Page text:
‘Fifa paid Irish to stay quiet over Thierry Henry handball’

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FIFA paid Irish football’s governing body not to contest the infamous Thierry Henry handball which potentially cost the Emerald Isle a World Cup place, it emerged tonight.

Football Association of Ireland (FAI) chief executive John Delaney confirmed they were handed the seven-figure sum to avoid a legal wrangle through the courts, after former Arsenal and Barcelona striker Henry handled the ball in setting up William Gallas’s extra-time goal which ultimately sent France through to the 2010 finals in South Africa ahead of the Republic of Ireland.

The incident in the second leg of their play-off, which finished 1-1 to give France a 2-1 aggregate win, was not spotted by Swedish referee Martin Hansson and left the FAI fuming.

Mr Delaney’s disclosure came on another damaging day for beleaguered Fifa, which has been forced to defend itself against accusations of corruption since senior officials were arrested in Switzerland last week.

Reports last year claimed the payment to the FAI was five million euros.

Departing president Mr Blatter is continuing to press forward with his plans for reform within the damaged organisation despite calls for him to have no further involvement.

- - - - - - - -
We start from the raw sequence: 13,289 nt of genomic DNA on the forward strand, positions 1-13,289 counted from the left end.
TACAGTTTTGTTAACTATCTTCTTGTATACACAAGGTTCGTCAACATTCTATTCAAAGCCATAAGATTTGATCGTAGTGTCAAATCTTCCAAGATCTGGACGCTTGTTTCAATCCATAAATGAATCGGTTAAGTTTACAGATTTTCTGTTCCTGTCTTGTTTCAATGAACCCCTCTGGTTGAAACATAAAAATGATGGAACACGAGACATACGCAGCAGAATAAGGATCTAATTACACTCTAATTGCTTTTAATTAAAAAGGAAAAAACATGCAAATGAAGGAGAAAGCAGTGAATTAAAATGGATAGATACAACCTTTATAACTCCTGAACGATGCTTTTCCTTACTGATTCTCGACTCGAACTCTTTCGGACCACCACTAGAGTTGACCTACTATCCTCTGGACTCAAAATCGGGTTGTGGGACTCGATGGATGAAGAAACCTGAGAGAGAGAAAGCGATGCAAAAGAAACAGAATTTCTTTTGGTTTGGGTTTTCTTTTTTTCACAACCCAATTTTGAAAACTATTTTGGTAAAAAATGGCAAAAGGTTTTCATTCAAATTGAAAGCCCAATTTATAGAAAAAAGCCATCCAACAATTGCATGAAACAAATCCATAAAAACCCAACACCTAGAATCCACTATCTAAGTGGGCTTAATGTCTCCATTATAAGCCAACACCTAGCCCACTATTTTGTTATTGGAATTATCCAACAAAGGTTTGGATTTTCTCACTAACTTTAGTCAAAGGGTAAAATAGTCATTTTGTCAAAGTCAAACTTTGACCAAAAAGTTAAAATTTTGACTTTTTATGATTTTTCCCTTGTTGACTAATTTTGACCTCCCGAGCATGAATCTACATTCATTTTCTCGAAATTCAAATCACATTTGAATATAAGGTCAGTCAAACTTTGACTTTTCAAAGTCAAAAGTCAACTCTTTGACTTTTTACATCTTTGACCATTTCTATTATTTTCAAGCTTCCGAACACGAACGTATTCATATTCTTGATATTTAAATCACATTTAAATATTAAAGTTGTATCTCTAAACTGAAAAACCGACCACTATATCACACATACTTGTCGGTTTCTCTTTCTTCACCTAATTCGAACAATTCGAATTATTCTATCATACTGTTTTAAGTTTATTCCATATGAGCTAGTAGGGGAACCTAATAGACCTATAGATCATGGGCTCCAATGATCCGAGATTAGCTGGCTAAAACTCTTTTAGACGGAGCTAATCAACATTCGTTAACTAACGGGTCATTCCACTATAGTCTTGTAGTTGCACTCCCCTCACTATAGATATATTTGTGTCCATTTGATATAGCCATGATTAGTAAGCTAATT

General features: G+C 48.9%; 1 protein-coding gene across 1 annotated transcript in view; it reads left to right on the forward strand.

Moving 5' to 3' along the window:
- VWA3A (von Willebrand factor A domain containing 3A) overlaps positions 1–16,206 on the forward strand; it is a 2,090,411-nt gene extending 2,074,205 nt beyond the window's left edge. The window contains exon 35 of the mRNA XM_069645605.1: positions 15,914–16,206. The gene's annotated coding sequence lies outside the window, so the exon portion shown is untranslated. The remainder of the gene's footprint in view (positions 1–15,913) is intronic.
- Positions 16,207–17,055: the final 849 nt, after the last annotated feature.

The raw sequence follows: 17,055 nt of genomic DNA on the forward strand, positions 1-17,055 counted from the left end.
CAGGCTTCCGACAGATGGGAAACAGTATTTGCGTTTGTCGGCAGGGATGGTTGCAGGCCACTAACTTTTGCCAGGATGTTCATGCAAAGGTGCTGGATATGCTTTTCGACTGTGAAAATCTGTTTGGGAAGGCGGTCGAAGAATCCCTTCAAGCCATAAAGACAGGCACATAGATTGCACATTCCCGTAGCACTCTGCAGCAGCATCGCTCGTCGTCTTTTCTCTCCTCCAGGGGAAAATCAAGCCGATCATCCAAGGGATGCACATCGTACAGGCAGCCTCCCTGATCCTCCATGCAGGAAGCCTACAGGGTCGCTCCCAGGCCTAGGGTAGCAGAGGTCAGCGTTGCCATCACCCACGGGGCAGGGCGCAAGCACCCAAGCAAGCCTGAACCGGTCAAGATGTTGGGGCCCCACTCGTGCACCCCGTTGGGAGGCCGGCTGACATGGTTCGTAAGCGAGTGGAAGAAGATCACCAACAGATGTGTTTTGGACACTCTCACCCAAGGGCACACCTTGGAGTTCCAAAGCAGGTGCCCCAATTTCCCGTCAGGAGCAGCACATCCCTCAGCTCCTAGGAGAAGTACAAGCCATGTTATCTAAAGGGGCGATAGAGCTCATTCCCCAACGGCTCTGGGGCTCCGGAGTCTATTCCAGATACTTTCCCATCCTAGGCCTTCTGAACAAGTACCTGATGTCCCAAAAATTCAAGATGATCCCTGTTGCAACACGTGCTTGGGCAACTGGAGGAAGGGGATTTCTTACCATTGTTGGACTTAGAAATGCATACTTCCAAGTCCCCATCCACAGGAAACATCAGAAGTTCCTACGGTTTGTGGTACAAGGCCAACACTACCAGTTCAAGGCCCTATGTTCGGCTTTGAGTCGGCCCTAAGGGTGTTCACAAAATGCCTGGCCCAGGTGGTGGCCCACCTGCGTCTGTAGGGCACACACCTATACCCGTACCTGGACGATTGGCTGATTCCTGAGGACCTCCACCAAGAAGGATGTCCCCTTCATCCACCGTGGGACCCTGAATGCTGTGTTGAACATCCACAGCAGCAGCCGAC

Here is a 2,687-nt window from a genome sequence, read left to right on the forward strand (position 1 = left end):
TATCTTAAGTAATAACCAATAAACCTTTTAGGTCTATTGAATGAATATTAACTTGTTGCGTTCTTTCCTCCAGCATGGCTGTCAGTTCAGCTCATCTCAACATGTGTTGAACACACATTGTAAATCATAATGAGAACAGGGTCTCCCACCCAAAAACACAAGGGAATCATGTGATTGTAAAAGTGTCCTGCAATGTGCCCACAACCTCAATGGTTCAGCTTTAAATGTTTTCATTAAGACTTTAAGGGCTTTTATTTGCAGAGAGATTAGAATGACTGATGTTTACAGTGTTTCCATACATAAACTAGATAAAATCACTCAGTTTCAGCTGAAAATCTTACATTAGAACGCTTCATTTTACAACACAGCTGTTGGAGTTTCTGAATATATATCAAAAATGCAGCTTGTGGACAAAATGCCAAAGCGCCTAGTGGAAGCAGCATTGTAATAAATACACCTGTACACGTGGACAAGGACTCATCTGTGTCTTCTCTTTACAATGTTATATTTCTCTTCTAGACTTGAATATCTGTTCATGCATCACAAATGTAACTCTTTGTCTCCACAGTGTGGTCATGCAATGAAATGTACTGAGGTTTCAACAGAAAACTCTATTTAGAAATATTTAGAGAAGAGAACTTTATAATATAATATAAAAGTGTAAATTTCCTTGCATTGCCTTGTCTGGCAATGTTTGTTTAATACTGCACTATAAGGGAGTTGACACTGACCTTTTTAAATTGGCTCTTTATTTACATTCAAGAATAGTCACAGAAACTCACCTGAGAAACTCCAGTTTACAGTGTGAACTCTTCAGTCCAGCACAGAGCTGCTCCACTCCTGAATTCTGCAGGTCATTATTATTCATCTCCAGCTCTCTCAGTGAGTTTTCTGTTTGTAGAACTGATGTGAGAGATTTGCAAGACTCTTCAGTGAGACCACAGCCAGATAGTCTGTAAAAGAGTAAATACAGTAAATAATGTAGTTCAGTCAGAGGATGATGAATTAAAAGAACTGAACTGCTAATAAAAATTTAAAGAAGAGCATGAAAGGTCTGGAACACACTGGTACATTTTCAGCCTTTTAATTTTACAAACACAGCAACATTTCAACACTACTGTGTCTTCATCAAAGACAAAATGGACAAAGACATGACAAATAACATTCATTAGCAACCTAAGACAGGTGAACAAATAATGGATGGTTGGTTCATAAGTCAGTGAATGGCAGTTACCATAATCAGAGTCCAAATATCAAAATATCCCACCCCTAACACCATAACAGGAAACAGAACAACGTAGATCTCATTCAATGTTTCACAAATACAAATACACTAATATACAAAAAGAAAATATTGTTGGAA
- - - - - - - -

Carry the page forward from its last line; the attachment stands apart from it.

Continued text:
Just four days after being re-elected into his post he announced on Tuesday that he would be standing down in the wake of bribery and corruption charges which have brought the world governing body to its knees in the last few days.

However, in his announcement he pledged to stay on until a new successor was elected - not likely until December at the earliest - in order to drive “far-reaching, fundamental reforms”.

Fifa vice-president Jack Warner, one of those indicted by the US Justice Department and who is now the subject of an Interpol international wanted person alert, had already labelled Mr Blatter a “lame-duck president”.

He has pledged to release an “avalanche” of evidence relating to Fifa’s financial transactions, including those of Mr Blatter, with him and the United National Congress, one of the parties in the ruling coalition in Trinidad and Tobago.

Mr Warner suggested his life was in danger in a public message after paying for a political broadcast slot on TV in his native Trinidad, and said: “I will no longer keep secrets for them who actively seek to destroy the country.”

He later said: “The die is cast. There can be no turning back. Let the chips fall where they fall. Blatter knows why he fell. And if anyone else knows, I do.”

Meanwhile, Australian police said they are investigating corruption claims surrounding Mr Warner and Australia’s failed bid for the 2022 World Cup.

The revelations come little more than 24 hours after Mr Blatter finally announced that he would be standing down as Fifa president. Chuck Blazer, former Concacaf general secretary and Fifa executive committee member, said in his testimony: “I and others on the Fifa executive committee agreed to accept bribes in conjunction with the selection of South Africa as the host nation for the 2010 World Cup.”

He was said to have travelled with Mr Warner to Morocco in 1992 where they agreed to take a bribe to vote for the country for the 1998 World Cup.